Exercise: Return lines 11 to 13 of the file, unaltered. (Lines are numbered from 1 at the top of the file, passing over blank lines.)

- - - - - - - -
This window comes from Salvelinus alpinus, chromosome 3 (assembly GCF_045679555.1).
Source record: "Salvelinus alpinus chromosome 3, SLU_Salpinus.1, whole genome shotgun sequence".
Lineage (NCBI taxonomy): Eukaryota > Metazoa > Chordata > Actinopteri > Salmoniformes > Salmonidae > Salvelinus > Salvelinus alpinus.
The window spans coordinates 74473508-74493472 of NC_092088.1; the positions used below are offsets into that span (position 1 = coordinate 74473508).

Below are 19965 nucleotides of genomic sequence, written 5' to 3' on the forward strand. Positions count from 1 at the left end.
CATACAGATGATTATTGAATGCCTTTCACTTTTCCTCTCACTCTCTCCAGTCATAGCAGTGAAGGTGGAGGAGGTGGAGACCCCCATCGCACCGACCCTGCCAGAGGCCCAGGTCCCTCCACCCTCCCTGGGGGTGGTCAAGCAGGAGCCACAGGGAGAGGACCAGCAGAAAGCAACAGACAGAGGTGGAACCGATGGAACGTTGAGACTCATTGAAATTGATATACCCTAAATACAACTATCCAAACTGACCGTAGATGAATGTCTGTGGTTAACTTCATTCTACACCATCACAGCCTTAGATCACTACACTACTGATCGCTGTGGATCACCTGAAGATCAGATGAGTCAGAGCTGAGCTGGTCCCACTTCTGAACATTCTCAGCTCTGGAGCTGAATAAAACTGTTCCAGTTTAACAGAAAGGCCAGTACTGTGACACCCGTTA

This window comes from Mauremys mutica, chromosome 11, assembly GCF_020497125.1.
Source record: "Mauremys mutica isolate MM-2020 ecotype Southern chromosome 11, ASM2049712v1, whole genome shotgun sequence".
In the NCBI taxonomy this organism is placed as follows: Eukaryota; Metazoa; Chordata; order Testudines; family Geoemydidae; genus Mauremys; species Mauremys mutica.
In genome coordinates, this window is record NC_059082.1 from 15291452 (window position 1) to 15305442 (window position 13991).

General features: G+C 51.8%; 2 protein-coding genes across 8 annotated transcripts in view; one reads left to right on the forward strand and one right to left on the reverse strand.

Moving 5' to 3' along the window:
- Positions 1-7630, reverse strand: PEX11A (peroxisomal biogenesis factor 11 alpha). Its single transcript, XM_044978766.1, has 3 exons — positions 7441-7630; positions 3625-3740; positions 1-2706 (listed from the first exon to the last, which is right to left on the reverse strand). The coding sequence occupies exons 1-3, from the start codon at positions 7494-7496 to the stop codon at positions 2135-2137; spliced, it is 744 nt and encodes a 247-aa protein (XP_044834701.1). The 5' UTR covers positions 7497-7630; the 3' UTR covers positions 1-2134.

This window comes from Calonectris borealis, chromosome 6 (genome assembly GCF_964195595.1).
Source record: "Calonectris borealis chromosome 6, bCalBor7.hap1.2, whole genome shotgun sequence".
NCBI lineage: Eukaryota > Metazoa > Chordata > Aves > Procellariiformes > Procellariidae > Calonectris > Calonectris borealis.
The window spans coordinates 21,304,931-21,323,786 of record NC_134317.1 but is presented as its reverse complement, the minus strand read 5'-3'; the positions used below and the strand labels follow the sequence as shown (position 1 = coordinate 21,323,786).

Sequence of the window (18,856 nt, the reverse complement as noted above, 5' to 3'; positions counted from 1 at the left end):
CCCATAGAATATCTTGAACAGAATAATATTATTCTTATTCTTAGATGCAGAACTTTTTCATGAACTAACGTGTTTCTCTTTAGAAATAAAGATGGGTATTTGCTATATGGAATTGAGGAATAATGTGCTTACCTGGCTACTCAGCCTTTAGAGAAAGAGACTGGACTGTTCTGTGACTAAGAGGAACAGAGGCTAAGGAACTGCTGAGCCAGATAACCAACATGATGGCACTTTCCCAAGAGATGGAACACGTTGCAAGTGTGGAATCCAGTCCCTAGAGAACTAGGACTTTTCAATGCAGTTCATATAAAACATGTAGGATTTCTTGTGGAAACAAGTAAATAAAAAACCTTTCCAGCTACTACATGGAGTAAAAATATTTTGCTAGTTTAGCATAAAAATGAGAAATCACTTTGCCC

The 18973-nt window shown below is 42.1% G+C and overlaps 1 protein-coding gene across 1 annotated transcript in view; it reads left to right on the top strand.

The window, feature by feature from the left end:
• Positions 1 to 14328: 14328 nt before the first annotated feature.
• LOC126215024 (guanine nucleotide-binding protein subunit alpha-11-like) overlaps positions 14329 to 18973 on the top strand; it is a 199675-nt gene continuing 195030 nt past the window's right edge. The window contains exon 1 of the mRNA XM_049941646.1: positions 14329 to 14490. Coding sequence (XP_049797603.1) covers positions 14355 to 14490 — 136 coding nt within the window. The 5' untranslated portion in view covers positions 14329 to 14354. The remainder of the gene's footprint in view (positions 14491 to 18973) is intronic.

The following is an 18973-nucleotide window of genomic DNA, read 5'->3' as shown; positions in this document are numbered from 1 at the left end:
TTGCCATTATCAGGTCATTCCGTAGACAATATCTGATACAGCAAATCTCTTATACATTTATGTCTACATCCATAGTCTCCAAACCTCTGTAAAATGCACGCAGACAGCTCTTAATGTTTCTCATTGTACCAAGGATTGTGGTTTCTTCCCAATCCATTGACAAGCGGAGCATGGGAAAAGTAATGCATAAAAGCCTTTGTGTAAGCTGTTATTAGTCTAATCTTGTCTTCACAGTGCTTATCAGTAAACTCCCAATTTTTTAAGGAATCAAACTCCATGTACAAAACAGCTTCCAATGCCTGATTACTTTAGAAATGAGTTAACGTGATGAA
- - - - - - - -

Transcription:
General features: G+C 51.8%; 2 protein-coding genes across 8 annotated transcripts in view; one reads left to right on the forward strand and one right to left on the reverse strand.

Moving 5' to 3' along the window:
- Positions 1-7630, reverse strand: PEX11A (peroxisomal biogenesis factor 11 alpha). Its single transcript, XM_044978766.1, has 3 exons — positions 7441-7630; positions 3625-3740; positions 1-2706 (listed from the first exon to the last, which is right to left on the reverse strand). The coding sequence occupies exons 1-3, from the start codon at positions 7494-7496 to the stop codon at positions 2135-2137; spliced, it is 744 nt and encodes a 247-aa protein (XP_044834701.1). The 5' UTR covers positions 7497-7630; the 3' UTR covers positions 1-2134.